"A team of amateur reporters would talk to the residents of one banlieue, preferably in Paris, and compile these immigrants’ concerns, challenges, issues, questions, as well as cultural background information into a simple newsletter pamphlet that could then be passed out to the public in Paris proper. Along with that, another newsletter would be used to educate the Muslims in the banlieues on French society. With both of these newsletters, both the French public and the secluded Muslims could be educated about one another and actually understand each other’s issues and concerns.

"I believe that this idea is simple enough to be put into action relatively quickly and cheaply. This project idea can also be applied to not just France but any country with social segregation. Overall, this project has the potential to open new opportunities for isolated minorities and promote greater cultural cooperation through knowledge and awareness."    

North Port High School is located at 6400 W. Price Blvd., North Port.

Community celebrates 2016 Regional Science Fair award winners

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2016 Science Fair SHS students to state contest

ON TO STATE CONTEST: Education Foundation of Sarasota County Executive Director Jennifer Vigne, center, celebrates with Sarasota High students Skyler Haber, left, and Savannah Jordan, right. Their chemistry project, "Desalination of Water Using Functionalized Carbon Nanotubes," was selected to compete at the state level.

This news release is from the Education Foundation of Sarasota County.

SARASOTA, March 9, 2016 – Every year the Education Foundation of Sarasota County, in partnership with Sarasota County Schools and the Sarasota Agricultural Fair, produces the Sarasota Regional Science, Engineering and Technology Fair. On March 8 at Suncoast Technical College in Sarasota, an audience of over 300 family members, educators and donors honored the Fair’s most promising young scientists, engineers and inventors with monetary award and other prizes. 

Six high school students, representing the five top scoring projects, will have the opportunity to compete at the State Science and Engineering Fair of Florida. Upon completion of the state competition, two of the five projects will be selected to attend the Intel International Science and Engineering Fair, all expenses paid by the Education Foundation of Sarasota County.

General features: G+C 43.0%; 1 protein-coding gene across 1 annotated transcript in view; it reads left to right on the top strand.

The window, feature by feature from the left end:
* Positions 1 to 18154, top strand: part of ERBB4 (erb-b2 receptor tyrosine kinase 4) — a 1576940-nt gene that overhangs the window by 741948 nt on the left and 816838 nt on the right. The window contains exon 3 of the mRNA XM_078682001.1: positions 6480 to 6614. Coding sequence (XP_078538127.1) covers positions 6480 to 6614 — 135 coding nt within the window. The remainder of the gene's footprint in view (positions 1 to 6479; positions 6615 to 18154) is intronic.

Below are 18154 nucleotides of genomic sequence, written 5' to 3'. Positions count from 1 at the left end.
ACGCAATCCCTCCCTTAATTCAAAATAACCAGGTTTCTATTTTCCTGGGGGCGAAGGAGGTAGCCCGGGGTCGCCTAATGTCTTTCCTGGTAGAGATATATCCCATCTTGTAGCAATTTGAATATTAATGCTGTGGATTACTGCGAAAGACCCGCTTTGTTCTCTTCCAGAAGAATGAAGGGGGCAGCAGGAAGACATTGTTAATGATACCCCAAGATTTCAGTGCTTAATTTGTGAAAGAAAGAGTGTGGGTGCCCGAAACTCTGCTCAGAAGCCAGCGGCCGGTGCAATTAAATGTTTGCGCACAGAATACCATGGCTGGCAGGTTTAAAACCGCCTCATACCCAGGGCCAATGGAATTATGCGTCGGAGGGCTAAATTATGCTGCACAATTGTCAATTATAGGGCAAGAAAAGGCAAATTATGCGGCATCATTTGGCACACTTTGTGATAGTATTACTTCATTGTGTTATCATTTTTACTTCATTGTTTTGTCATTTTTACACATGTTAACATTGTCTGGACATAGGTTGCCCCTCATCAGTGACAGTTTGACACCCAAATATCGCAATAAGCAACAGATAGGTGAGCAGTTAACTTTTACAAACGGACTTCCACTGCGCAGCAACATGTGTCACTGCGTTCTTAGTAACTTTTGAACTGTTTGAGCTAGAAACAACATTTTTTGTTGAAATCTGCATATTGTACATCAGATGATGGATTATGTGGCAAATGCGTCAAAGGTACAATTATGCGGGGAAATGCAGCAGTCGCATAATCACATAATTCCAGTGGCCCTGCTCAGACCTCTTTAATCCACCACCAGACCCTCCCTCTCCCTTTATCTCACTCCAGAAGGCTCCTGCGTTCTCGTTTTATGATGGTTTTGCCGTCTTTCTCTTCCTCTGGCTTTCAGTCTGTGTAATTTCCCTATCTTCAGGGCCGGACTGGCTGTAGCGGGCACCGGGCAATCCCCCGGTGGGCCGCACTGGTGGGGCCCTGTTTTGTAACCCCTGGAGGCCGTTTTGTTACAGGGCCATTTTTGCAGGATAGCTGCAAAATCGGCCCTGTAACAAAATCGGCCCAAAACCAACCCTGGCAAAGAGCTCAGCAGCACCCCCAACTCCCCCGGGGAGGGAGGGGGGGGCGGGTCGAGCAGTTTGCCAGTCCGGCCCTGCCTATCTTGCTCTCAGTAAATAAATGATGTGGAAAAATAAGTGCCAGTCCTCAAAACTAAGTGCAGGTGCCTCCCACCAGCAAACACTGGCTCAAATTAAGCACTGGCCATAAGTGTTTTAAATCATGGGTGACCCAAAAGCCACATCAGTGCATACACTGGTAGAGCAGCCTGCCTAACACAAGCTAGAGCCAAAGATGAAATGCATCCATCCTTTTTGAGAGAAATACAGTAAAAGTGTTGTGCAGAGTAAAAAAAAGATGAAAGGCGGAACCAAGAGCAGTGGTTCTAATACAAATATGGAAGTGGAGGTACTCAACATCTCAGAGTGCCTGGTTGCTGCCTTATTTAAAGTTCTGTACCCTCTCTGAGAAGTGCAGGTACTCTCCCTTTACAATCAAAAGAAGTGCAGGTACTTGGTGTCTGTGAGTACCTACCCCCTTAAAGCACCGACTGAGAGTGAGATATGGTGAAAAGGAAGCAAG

School board members, district leaders and fair sponsors gathered at Suncoast Technical College to congratulate more than 50 students from grades 3-12 whose projects scored at the top in 21 research categories this year. Students took home more than $5,500 in cash gifts and additional special prizes for exceptional achievement. 

Click here for a list of 2016 Regional Science Fair winners.

The fair’s major sponsors presented four awards to three outstanding high school participants. The Dart Foundation Award for Medicine & Health and a check for $1,000 was presented to Aubrey Kilduff for her project “Effects of Mild Traumatic Brain Injury on the Visual System in Mice.”The Dart Foundation Inspiration Award of $1,000 went to Hailey Ballard for her project, “Using Zinc Sulfate and Planarian to Test Reaction Times to Light: A Model for Photosensitive Epilepsy.”

The two Faulhaber Foundation Prizes for the Scientific Exploration of Nature Awards of $1,000 went to Codi Elliot and Teerth Patel for their project “"The Regulation of the Expression of p21 and the Use of Metformin to Kill Small Cell Lung Cancer."

About the Education Foundation of Sarasota County.  

The Education Foundation of Sarasota County, founded in 1988 as an independent 501(c)(3) organization, serves more than 42,600 students in 52 elementary, middle and high schools.  The Education Foundation is the leading advocate for an exceptional public education for all students in Sarasota County. With strong support from donors and the community, the Education Foundation undertakes significant, high impact projects and initiatives. The Education Foundation encourages donors with a passion for education to express their imagination in finding solutions, to make an investment in providing new opportunities for student learning, and to share the inspiration their generosity sparks in young people whose lives are forever changed.  For more information, visit or call 941.927.0965.

Summer Learning Academies set for Alta Vista, Booker, Gocio, Tuttle

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SCS News

SARASOTA, March 9, 2016 – This summer, Sarasota County Schools is offering free academic and enrichment activities at four elementary schools. Students entering kindergarten at Alta Vista Elementary, Emma E. Booker Elementary, Gocio Elementary and Tuttle Elementary are eligible for this program. In addition to entering kindergartners, students entering first through third grades at Alta Vista also are eligible to attend. 

Summer Learning Academies will be held from 8:30 a.m. to 1:30 p.m., Monday, June 13, through Thursday, Aug. 4, with the exception of the week of Monday, July 4-Friday, July 8. Subjects will include language arts, math, art, science, inquiry-based hands-on experiences, social and emotional skills, and investigation/exploration opportunities.

The Academies are based in part on the successful Eagle Academy that has been in place in the summer at Alta Vista since 2012. Parents are encouraged to participate in learning and growth opportunities along with their students in sessions known as Parent University. One Alta Vista parent said, “The two-generation approach changed our family dynamics.” Another said, “Our skills were enhanced by the sessions with caring and knowledgeable instructors in the Parent University.”